Free Bible Students

The Free Bible Students is a branch of the Bible Student movement. The Free Bible Students form independent, autonomous assemblies and the name, "Free", is given to them to distinguish them from Bible Students, with whom they share historical roots. The group discarded many of the teachings of Bible Student founder Charles Taze Russell.

Free Bible Students in the world


In 1905 Paul S. L. Johnson, one of Russell's pilgrims and a former Lutheran minister, pointed out to Russell that his doctrines on the New Covenant had undergone a complete reversal: until 1880 he had taught that the New Covenant would be inaugurated only after the last of the 144,000 anointed Christians had been taken to heaven,[1] but from 1881 he had written that it was already in force.[2] Russell reconsidered the question and in January 1907 wrote several Watch Tower articles not only reaffirming his 1880 position – that "the new covenant belongs exclusively to the coming age" – but adding that since the church was under no mediated covenant, it had no Mediator at all.[3] Further, the church itself would join Christ as a joint Messiah and Mediator during the Millennium. Several prominent Bible Students vigorously opposed the new teaching.

New Covenant BelieversEdit

On October 24, 1909 former Society secretary-treasurer E.C. Henninges, who was by then the Australian branch manager of the International Bible Students Association, based in Melbourne, wrote Russell an open letter of protest trying to persuade him to abandon the teaching and calling on Bible Students to examine its legitimacy. When Russell refused, Henninges and most of the Melbourne congregation left Russell's movement to form the New Covenant Fellowship Hundreds out of the estimated 10,000 US Bible Students also left, including pilgrim M.L. McPhail, a member of the Chicago Bible Students and A. E. Williamson of Brooklyn. The dissidents formed the New Covenant Believers. In 1908 they began publishing The Kingdom Scribe, which ceased publication in 1975. Since 1956 they have published The Berean News, a small newsletter. The founding group is now known under the name Berean Bible Students Church in Lombard, Illinois.[4]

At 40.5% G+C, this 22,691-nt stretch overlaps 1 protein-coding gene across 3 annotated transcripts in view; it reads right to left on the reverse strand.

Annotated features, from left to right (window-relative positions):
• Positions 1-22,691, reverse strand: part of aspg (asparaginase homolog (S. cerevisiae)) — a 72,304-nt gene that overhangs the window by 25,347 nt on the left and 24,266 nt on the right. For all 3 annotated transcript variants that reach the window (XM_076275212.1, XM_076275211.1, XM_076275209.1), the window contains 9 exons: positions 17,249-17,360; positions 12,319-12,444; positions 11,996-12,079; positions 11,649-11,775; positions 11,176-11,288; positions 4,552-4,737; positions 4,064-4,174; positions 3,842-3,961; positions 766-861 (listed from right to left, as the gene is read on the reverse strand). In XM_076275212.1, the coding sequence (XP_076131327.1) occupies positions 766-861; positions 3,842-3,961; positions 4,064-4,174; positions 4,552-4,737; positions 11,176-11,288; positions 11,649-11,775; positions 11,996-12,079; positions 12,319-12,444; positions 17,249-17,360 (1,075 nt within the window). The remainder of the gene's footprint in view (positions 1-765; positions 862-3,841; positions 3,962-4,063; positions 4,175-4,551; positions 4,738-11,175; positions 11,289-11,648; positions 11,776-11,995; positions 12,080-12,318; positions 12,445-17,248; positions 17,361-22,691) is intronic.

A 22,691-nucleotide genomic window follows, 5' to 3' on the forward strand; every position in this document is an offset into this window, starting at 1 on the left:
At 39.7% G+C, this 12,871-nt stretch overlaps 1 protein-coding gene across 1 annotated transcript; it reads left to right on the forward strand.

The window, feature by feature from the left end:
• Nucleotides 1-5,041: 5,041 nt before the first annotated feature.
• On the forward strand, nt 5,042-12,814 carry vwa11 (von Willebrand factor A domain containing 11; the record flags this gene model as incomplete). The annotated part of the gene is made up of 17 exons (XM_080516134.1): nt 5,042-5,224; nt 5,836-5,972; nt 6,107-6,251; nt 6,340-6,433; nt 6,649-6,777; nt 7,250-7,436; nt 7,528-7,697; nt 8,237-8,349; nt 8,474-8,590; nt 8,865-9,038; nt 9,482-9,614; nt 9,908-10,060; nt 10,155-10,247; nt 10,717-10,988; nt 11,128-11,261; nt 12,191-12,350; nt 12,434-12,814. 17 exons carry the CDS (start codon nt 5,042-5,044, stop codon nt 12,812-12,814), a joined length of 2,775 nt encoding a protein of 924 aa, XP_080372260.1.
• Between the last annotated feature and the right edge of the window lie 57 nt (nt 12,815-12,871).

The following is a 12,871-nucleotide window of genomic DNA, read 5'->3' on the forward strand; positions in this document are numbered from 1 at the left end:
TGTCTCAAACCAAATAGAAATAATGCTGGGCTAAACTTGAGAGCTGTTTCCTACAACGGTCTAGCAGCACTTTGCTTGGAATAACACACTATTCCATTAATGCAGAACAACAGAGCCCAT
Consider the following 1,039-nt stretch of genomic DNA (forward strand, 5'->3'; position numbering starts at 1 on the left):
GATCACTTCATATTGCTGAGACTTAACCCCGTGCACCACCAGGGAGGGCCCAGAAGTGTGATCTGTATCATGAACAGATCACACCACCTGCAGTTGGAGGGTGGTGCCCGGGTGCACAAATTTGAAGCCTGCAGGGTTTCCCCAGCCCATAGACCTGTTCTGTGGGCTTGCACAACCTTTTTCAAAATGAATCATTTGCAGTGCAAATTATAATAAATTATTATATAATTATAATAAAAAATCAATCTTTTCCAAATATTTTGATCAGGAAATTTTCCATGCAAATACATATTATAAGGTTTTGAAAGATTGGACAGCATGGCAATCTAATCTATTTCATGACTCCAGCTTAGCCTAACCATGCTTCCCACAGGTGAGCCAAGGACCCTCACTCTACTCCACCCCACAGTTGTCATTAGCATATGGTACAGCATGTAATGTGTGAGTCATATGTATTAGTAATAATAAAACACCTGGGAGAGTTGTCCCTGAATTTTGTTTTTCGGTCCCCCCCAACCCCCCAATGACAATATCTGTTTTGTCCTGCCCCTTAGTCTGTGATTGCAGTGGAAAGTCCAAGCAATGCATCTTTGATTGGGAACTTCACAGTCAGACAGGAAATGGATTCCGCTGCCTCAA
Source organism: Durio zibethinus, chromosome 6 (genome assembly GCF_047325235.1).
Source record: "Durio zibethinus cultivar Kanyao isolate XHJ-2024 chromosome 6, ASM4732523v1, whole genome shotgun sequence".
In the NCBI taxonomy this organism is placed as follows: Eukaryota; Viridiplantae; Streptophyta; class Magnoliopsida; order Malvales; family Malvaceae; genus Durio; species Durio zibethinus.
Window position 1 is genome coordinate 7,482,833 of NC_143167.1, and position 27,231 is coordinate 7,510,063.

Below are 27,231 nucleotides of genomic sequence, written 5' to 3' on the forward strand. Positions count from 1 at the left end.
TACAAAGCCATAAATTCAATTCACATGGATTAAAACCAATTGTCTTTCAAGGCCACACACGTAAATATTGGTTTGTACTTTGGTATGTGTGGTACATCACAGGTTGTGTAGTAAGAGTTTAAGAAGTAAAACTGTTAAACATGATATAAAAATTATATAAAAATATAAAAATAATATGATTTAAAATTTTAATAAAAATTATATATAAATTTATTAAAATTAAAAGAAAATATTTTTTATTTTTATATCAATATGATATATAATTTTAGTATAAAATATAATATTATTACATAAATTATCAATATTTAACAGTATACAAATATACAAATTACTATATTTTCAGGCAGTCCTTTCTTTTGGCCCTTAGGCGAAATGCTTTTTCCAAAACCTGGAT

Christian Millennial FellowshipEdit

In 1928 the Italian Bible Students Association in Hartford, Connecticut withdrew their support from the Watch Tower Bible and Tract Society of Pennsylvania and 1938 established the Christian Millennial Fellowship as a publishing arm for their ministry work. In 1940 they began publishing The New Creation, a Herald of God's Kingdom.[5] The publishing house eventually reorganized and relocated to New Jersey, with branch offices in Australia, Austria, England, Ghana, Germany, India, Italy, Japan and Romania.[6] However, a few years later, Gaetano Boccaccio began to be influenced by the writings of E. C. Henninges and M. L. McPhail. The CMF eventually discarded most of Russell's writings as error. Gaetano Boccaccio was its leader since its inception, having been with the Society since 1917 and dying only in 1996. Today, the ministry work is now known as Christian Discipling Ministries International.[7]

Free Bible Students AssociationEdit

Conrad C. Binkele the former Branch Manager of Watchtower Society founded in 1928 the community of "Free Bible Students Association" in the German region with other brethren. He began publishing "Der Pilgrim" a religious magazine from 1930 to 1934. These efforts were all suspended around the advent of the Nazi regime. Members of this community were made as well in the Nazi concentration camps under the "Purple Triangle" of the Bible Students.[8] After the war, the Free Bible Students were again able to receive literature and the Mission again at startup.

All Christian of all this Missionworks they refer to themselves as "Free Bible Students", implying that they are no longer under the control of a man or organization.[5] Unlike the Bible Students, they eventually discarded most of Watch Tower Society founder Charles Taze Russell's writings as error.


The New Creation is a bimonthly illustrated Christian magazine, printed and published via the Christian Discipling Ministries International in New Jersey and offices in Australia, Austria, England, Germany, Italy and Romania.

The first publication was started by 1940 under the title The New Creation and a Herald of God's Kingdom and has been distributed free of charge worldwide.

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